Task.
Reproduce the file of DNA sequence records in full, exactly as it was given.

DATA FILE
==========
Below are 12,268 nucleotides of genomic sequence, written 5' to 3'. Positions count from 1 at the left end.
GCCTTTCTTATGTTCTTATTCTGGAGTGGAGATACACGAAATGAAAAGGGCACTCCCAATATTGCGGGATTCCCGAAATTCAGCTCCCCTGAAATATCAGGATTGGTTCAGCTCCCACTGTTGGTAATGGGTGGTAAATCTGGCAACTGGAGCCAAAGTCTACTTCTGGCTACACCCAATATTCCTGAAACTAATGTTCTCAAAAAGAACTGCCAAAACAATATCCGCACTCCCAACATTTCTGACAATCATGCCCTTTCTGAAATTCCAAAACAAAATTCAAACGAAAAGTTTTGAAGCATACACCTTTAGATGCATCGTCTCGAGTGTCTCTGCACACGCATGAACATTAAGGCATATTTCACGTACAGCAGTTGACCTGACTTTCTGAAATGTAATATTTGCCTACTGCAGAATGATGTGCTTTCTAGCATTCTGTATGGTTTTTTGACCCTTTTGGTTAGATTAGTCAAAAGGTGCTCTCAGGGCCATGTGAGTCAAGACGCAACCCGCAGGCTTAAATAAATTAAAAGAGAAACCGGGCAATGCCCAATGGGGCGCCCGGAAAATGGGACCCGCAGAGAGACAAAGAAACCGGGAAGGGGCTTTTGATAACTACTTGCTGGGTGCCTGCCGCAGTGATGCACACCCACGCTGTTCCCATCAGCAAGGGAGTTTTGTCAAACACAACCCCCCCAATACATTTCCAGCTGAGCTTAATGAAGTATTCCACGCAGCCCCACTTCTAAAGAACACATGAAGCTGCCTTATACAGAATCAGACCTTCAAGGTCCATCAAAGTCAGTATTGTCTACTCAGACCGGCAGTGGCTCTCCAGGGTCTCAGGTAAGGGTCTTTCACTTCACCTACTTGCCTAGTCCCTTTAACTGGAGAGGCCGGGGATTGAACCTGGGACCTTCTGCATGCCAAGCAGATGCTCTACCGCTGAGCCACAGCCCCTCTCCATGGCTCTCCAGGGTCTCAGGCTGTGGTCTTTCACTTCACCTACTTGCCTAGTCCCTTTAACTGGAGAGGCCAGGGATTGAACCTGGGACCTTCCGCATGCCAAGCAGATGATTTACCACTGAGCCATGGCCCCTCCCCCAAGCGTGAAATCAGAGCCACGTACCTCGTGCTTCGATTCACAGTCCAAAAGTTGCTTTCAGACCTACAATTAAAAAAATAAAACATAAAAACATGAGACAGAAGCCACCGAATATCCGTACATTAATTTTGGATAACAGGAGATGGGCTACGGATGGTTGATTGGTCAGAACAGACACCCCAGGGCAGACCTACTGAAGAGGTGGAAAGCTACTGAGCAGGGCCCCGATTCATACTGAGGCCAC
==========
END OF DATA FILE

Below are 12,268 nucleotides of genomic sequence, written 5' to 3'. Positions count from 1 at the left end.
GCCTTTCTTATGTTCTTATTCTGGAGTGGAGATACACGAAATGAAAAGGGCACTCCCAATATTGCGGGATTCCCGAAATTCAGCTCCCCTGAAATATCAGGATTGGTTCAGCTCCCACTGTTGGTAATGGGTGGTAAATCTGGCAACTGGAGCCAAAGTCTACTTCTGGCTACACCCAATATTCCTGAAACTAATGTTCTCAAAAAGAACTGCCAAAACAATATCCGCACTCCCAACATTTCTGACAATCATGCCCTTTCTGAAATTCCAAAACAAAATTCAAACGAAAAGTTTTGAAGCATACACCTTTAGATGCATCGTCTCGAGTGTCTCTGCACACGCATGAACATTAAGGCATATTTCACGTACAGCAGTTGACCTGACTTTCTGAAATGTAATATTTGCCTACTGCAGAATGATGTGCTTTCTAGCATTCTGTATGGTTTTTTGACCCTTTTGGTTAGATTAGTCAAAAGGTGCTCTCAGGGCCATGTGAGTCAAGACGCAACCCGCAGGCTTAAATAAATTAAAAGAGAAACCGGGCAATGCCCAATGGGGCGCCCGGAAAATGGGACCCGCAGAGAGACAAAGAAACCGGGAAGGGGCTTTTGATAACTACTTGCTGGGTGCCTGCCGCAGTGATGCACACCCACGCTGTTCCCATCAGCAAGGGAGTTTTGTCAAACACAACCCCCCCAATACATTTCCAGCTGAGCTTAATGAAGTATTCCACGCAGCCCCACTTCTAAAGAACACATGAAGCTGCCTTATACAGAATCAGACCTTCAAGGTCCATCAAAGTCAGTATTGTCTACTCAGACCGGCAGTGGCTCTCCAGGGTCTCAGGTAAGGGTCTTTCACTTCACCTACTTGCCTAGTCCCTTTAACTGGAGAGGCCGGGGATTGAACCTGGGACCTTCTGCATGCCAAGCAGATGCTCTACCGCTGAGCCACAGCCCCTCTCCATGGCTCTCCAGGGTCTCAGGCTGTGGTCTTTCACTTCACCTACTTGCCTAGTCCCTTTAACTGGAGAGGCCAGGGATTGAACCTGGGACCTTCCGCATGCCAAGCAGATGATTTACCACTGAGCCATGGCCCCTCCCCCAAGCGTGAAATCAGAGCCACGTACCTCGTGCTTCGATTCACAGTCCAAAAGTTGCTTTCAGACCTACAATTAAAAAAATAAAACATAAAAACATGAGACAGAAGCCACCGAATATCCGTACATTAATTTTGGATAACAGGAGATGGGCTACGGATGGTTGATTGGTCAGAACAGACACCCCAGGGCAGACCTACTGAAGAGGTGGAAAGCTACTGAGCAGGGCCCCGATTCATACTGAGGCCAC